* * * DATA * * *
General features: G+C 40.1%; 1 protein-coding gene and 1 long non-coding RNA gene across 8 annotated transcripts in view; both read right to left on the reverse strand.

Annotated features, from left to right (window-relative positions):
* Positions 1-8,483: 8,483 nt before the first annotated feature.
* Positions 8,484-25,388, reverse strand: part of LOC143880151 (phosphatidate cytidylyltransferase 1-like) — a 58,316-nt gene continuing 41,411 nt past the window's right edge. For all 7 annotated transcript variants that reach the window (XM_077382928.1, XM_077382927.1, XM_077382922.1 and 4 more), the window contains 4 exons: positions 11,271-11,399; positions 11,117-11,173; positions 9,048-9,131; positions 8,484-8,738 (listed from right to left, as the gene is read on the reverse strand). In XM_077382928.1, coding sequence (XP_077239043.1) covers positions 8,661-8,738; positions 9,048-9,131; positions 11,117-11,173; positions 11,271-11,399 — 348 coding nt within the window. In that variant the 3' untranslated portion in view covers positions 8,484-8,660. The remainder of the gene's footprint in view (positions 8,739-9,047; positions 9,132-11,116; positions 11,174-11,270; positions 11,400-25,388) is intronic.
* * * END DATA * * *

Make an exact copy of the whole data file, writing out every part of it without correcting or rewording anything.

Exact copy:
General features: G+C 40.1%; 1 protein-coding gene and 1 long non-coding RNA gene across 8 annotated transcripts in view; both read right to left on the reverse strand.

Annotated features, from left to right (window-relative positions):
* Positions 1-8,483: 8,483 nt before the first annotated feature.
* Positions 8,484-25,388, reverse strand: part of LOC143880151 (phosphatidate cytidylyltransferase 1-like) — a 58,316-nt gene continuing 41,411 nt past the window's right edge. For all 7 annotated transcript variants that reach the window (XM_077382928.1, XM_077382927.1, XM_077382922.1 and 4 more), the window contains 4 exons: positions 11,271-11,399; positions 11,117-11,173; positions 9,048-9,131; positions 8,484-8,738 (listed from right to left, as the gene is read on the reverse strand). In XM_077382928.1, coding sequence (XP_077239043.1) covers positions 8,661-8,738; positions 9,048-9,131; positions 11,117-11,173; positions 11,271-11,399 — 348 coding nt within the window. In that variant the 3' untranslated portion in view covers positions 8,484-8,660. The remainder of the gene's footprint in view (positions 8,739-9,047; positions 9,132-11,116; positions 11,174-11,270; positions 11,400-25,388) is intronic.